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Starting a business

Starting a small business and setting it up for success takes research and planning. Learn about taxes, government regulations, business structures, and more.

Starting a business overview

Starting a new business means taking care of a lot of details, including writing a business plan, registering your business with the state, and applying for licenses or permits. And from there, the list keeps growing. Before long, you’ll find yourself drafting business contracts, forming partnerships, and hiring an accountant or mastering the art of bookkeeping. And, like any other daring venture, you’ll need a good set of guidelines to keep you one step ahead.

Make a business plan

Your business plan should include goals and a timeline for how you’ll create your business, finance it, market it, and deliver your products or services. Many new business owners also use their plans to solicit investments or financing for the business. Resources for developing business plans are provided by the Small Business Administration.

Choose a business structure

You have several options for business structure. Four of the most common are sole proprietorships, partnerships, limited liability companies, and corporations.

Sole proprietorships can work if you are the only owner of your business and if do business under your personal name. That being said, you should only consider this form if you are self-employed, if you don’t expect to hire employees, and if you’re not too concerned about personal liability.

Partnerships are businesses formed by two or more people. They can take several forms depending on the goals of the partnership. Partners are responsible for taxes on profits and losses, and are personally liable for legal actions taken against the business.

Sole Proprietorships and Partnerships may seem simple, but they carry a lot of risk.

Joseph R Sigety, Business attorney, Utah

Limited liability companies can have one or more owners, pass tax liability for business profits and losses through the business directly to the owners, and establish some protections for the owners from liability for business activities.

Finally, corporations can have one or more owners, who are usually called shareholders. When starting a corporation, often the only shareholders are the founders of the company. There are also two main types of corporations: the S corporation and the C corporation. They each have different tax structures and sets of benefits.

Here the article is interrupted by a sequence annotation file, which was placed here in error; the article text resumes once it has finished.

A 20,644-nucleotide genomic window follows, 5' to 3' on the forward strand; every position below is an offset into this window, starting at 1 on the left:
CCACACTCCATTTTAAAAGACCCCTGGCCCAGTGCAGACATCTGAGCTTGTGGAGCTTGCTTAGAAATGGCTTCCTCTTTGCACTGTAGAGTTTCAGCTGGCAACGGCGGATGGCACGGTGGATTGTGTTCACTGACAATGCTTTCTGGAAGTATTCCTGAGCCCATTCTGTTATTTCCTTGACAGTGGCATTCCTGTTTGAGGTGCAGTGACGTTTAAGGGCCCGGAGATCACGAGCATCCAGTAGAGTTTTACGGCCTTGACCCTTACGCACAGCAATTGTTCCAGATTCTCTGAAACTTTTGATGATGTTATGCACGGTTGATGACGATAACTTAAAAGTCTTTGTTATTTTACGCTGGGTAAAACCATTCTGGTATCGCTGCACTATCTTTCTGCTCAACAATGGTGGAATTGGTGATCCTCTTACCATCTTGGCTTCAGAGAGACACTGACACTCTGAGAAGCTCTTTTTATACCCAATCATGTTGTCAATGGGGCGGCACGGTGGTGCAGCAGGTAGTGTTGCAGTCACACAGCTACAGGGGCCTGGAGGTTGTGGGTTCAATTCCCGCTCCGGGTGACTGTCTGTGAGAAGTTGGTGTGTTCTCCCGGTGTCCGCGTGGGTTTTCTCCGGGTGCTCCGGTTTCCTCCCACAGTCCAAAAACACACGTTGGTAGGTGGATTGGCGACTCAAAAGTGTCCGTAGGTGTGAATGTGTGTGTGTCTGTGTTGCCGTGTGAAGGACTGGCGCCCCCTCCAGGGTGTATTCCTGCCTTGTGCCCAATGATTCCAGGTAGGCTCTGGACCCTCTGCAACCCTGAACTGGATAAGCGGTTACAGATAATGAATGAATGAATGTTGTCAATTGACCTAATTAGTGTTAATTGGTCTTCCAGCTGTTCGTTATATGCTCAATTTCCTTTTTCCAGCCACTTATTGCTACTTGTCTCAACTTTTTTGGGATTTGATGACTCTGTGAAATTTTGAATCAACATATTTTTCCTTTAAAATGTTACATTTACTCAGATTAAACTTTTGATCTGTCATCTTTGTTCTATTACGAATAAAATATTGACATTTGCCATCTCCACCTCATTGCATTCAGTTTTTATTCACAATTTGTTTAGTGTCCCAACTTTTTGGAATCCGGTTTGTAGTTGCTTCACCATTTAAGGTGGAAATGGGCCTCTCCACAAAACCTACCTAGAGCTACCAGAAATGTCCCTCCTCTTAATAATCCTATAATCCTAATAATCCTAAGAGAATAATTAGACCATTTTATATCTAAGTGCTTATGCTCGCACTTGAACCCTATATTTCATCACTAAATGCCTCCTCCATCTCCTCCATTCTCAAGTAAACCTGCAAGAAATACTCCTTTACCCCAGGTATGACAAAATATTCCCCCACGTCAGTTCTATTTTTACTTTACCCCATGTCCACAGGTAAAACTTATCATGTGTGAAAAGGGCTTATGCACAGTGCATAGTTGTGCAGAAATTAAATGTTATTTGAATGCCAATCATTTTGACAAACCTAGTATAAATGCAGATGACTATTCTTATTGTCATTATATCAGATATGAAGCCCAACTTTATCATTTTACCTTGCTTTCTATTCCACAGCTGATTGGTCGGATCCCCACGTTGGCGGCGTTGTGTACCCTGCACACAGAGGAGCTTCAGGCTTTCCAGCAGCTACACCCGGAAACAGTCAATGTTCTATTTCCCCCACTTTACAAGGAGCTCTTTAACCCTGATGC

It’s important to understand the tax and legal ramifications of your business structure, so do your due diligence and consult a lawyer if you have any questions.

Register your business

To start your new business in the legal sense, you must register it with a state government. If you’re obtaining funding, buying supplies, hiring employees, or renting an office or storefront, it’s time to register.

In most states, the secretary of state manages business registrations. Depending on your business structure and the state in which you file, your registration document may be called the Articles of Organization, Certificate of Registration, Articles of Incorporation, or some variation of these names.

You must register in every state in which you do business (and the definition of "doing business" itself can vary). Registration in states after the first registration is called "foreign" registration."


Starting a business in a new location has many ramifications and considerations: business licensing, incentives for new businesses, negotiating a contract, determining the cost of the space and needed improvements, and more. Consider your business plan, advice from the Small Business Administration, and other resources when making a decision.

Local licensing

Once you start a new business and register with the state, you may need to obtain separate business licenses at the city or state level. Businesses providing professional services like cosmetology or plumbing must comply with additional regulations and licensing requirements.


Upon starting a new business, you need to track any money you receive, earn, or spend in the course of business activities. Hold onto your receipts, invoices, bills, bank statements, and other financial documents. Keeping up with accounting from the beginning will make tax time a lot easier.

While sole proprietors and other small businesses may want to handle accounting themselves, many people prefer to delegate the work to an accountant and focus on running the business.


If your new business has employees, is a corporation or a partnership, or meets one of a few other standards, you must obtain an Employer Identification Number (EIN) or a Federal Tax Identification Number (TIN). This number is used for numerous tax purposes, including annual tax returns, quarterly estimated tax returns, employee tax withholding, and more.

Even if you understand the federal tax requirements for your business structure, it’s important to know the tax requirements at the state level as well. Consult your state’s department of revenue or other tax agency for details.

Employment law

If you hire employees when you start a new business, consult your state and local labor departments. You may need to register for tax withholding, workers’ compensation insurance, and local employment taxes or fees.